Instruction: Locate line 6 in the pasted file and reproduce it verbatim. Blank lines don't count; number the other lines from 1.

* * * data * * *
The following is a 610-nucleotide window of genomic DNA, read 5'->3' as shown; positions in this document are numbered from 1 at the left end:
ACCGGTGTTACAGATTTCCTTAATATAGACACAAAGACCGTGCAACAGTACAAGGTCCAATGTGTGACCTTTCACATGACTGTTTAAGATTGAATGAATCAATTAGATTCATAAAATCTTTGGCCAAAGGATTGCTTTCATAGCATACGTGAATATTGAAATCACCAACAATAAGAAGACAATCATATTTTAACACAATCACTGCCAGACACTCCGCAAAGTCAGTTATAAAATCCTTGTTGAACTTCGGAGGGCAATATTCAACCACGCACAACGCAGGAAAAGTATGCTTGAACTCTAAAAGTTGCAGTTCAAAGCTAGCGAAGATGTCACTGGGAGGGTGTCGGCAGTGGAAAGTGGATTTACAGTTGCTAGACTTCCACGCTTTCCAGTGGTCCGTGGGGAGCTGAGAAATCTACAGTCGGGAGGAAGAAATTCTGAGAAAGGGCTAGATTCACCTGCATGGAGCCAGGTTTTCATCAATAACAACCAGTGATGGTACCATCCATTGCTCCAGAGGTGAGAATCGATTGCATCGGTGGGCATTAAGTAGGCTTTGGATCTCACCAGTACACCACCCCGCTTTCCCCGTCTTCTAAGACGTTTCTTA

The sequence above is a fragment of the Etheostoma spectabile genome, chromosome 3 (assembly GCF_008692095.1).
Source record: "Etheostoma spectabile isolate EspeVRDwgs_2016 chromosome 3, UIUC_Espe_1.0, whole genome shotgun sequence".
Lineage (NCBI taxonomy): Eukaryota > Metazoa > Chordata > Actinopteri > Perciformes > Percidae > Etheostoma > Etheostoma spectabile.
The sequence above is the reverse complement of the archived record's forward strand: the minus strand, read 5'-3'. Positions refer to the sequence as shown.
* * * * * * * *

The sequence above is the reverse complement of the archived record's forward strand: the minus strand, read 5'-3'. Positions refer to the sequence as shown.